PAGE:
University Graduate Attributes
This course will provide students with an opportunity to develop the Graduate Attribute(s) specified below:
University Graduate Attribute Course Learning Outcome(s)
Required ResourcesThe course lecture notes and practical manual are the key resources for this course. Materials will provided on the MyUni website (http://myuni.adelaide.edu.au). Other teaching materials including lecture recordings, additional exercises and practical notes, course documentation and past examination papers will also be posted on this site.
Recommended ResourcesRecommended (free) online textbook
The textbook "Earth Observation" is an excellent resource, from which this course will borrow lecture and recommended readings. The first two volumes ("Data" and "Processing", which are split in to six parts) are available to download free (it'll all be free, but volume 3 isn't finished yet, so... "watch this space!"TM).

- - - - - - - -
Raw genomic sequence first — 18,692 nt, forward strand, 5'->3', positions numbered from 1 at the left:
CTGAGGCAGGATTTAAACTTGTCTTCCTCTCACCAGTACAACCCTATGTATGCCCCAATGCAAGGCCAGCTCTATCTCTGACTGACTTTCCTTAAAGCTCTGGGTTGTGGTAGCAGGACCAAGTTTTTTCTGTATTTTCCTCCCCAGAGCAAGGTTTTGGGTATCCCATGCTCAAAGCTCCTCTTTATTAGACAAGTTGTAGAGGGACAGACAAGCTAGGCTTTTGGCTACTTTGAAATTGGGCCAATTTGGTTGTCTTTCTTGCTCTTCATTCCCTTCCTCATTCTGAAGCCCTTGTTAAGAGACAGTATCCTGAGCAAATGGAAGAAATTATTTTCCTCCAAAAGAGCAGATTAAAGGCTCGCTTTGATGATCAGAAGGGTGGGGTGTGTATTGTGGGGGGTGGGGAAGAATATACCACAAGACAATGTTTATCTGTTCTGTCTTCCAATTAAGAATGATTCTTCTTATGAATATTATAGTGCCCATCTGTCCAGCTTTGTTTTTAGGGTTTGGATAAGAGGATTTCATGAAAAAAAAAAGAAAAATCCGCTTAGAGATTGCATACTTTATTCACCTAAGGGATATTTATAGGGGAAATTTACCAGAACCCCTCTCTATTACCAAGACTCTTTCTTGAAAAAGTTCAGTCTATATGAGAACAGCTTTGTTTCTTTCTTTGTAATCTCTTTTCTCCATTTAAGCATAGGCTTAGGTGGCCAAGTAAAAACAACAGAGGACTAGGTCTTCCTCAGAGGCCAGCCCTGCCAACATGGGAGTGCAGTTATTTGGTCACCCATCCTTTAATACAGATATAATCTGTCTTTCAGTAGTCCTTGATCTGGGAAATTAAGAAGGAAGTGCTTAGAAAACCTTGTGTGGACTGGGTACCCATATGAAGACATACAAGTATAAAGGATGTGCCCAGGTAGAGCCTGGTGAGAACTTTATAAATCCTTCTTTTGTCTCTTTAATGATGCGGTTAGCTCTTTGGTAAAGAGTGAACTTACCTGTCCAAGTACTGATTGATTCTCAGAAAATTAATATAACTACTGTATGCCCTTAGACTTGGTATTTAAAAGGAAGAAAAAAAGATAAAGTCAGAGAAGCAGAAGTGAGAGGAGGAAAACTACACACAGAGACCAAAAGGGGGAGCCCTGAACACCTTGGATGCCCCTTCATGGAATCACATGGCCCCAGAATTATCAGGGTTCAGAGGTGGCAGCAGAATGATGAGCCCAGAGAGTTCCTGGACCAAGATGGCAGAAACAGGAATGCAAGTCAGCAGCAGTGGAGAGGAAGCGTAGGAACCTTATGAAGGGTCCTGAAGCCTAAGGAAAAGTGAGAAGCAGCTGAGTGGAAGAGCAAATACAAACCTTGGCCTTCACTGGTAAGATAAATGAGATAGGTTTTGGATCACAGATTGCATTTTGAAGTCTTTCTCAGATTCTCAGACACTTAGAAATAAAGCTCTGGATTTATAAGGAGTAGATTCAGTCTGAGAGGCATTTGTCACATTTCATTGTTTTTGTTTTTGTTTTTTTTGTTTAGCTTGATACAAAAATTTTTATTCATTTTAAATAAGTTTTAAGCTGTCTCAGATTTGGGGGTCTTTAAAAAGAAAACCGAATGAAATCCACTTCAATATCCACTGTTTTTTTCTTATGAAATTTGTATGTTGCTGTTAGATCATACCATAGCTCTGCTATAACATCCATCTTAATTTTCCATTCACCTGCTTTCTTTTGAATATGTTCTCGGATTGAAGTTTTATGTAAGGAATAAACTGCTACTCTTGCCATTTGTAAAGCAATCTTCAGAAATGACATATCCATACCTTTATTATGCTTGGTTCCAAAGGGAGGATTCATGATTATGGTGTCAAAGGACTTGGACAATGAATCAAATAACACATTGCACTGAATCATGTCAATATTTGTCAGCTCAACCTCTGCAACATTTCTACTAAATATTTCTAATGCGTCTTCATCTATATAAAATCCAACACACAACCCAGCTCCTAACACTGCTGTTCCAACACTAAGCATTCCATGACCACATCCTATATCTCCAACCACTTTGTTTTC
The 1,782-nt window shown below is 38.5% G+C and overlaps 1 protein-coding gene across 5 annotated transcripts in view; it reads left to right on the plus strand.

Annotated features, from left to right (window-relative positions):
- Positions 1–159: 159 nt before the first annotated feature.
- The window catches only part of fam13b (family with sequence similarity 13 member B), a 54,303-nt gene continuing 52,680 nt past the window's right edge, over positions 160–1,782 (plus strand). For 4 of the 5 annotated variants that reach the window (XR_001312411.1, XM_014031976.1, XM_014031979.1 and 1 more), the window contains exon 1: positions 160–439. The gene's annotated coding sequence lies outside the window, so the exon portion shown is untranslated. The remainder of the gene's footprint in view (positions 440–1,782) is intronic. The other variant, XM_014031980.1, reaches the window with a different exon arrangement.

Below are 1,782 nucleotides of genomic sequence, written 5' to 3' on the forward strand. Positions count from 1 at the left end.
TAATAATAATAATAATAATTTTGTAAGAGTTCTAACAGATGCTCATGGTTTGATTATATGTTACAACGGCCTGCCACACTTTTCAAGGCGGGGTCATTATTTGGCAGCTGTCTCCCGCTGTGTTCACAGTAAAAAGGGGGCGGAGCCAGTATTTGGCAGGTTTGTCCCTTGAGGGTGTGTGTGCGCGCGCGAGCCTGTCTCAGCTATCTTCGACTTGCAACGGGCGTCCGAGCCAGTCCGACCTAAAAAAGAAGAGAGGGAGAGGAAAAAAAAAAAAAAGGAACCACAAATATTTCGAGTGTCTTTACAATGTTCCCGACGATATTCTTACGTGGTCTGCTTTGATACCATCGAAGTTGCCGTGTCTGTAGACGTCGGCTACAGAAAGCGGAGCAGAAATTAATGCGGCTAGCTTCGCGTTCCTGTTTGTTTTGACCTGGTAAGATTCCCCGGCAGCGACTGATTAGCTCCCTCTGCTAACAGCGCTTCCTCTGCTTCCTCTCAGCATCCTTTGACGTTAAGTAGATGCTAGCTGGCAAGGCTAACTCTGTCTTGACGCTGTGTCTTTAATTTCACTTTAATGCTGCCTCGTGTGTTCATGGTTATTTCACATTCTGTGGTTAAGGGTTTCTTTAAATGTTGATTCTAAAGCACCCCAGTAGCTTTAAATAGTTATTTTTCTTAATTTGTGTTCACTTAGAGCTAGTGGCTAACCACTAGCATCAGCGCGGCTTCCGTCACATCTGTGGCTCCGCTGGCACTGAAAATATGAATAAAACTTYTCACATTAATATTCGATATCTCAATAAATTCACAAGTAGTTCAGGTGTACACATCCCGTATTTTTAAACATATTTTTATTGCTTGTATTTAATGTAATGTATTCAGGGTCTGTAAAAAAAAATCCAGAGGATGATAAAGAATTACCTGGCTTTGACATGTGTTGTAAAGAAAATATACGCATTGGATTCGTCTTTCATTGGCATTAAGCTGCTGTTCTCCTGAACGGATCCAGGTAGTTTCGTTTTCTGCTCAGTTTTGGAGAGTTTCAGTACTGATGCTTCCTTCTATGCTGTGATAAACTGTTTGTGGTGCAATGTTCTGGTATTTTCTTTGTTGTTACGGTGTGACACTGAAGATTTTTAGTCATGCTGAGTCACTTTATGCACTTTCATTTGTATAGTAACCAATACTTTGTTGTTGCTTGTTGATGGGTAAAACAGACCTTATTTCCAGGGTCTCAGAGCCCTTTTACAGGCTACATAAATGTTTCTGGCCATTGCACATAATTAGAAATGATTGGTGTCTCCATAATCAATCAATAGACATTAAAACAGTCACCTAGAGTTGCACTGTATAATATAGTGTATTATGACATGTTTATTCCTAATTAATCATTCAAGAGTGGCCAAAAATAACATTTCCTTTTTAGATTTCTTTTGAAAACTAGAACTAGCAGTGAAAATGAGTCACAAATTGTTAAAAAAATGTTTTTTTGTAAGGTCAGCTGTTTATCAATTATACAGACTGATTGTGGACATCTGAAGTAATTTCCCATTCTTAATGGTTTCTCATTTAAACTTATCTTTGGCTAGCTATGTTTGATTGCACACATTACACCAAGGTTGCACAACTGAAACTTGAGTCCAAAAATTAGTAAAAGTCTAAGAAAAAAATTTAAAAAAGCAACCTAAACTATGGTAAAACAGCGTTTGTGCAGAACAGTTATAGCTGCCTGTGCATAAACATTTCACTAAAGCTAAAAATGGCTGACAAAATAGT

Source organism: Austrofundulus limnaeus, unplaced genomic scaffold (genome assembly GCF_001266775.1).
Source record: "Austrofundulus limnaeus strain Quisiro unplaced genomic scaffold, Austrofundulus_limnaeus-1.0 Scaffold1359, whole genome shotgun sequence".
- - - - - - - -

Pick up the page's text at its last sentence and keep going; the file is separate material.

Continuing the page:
If you only read one article this year it should be this one!!! (Cracknell (1998)) ;-)
It will give you strong foundation for understanding some of the most important core principals of remote sensing.
Cracknell, A.P. (1998). Synergy in remote sensing - what's in a pixel? International Journal of Remote Sensing, 19, 2025-2047
Text and reference books
* Campbell, J.B. (2006). Introduction to Remote Sensing. 4th edn. Guilford Press.
Cracknell, A. (2007). Introduction to Remote Sensing 2nd. edn. Taylor and Francis.
Drury, S.A. (2001). Image Interpretation in Geology 3rd edn. Blackwell Science.
* Gibson, P.J. and Power, C. H. (2000). Introductory Remote Sensing Principles and Concepts. London, Routledge.
* Jensen, J.R. (1986). Introductory Digital Image Processing 2nd edn. Prentice Hall.
Jensen, J.R. (2007). Remote Sensing of the Environment: An Earth Resource Perspective 2nd edn. Prentice Hall.
* Lillesand, T.M. and Kiefer, R.W. (2000). Remote Sensing and Image Interpretation. 4th edn. John Wiley & Sons, New York.
McCloy, K. (2006). Resource Management Information Systems: Remote Sensing, GIS and Modelling. 2nd edn. Taylor and Francis.
Richards, J.A. and Xiuping, J. (1999). Remote Sensing Digital Image Analysis: An Introduction 3rd edn. Springer.
*Text is available in the reserve collection or short-term loan from the Barr Smith Library.
Numerous remote sensing journals are available online through the library. Key journals include
Canadian Journal of Remote Sensing
IEEE Transactions on Geoscience and Remote Sensing
International Journal of Remote Sensing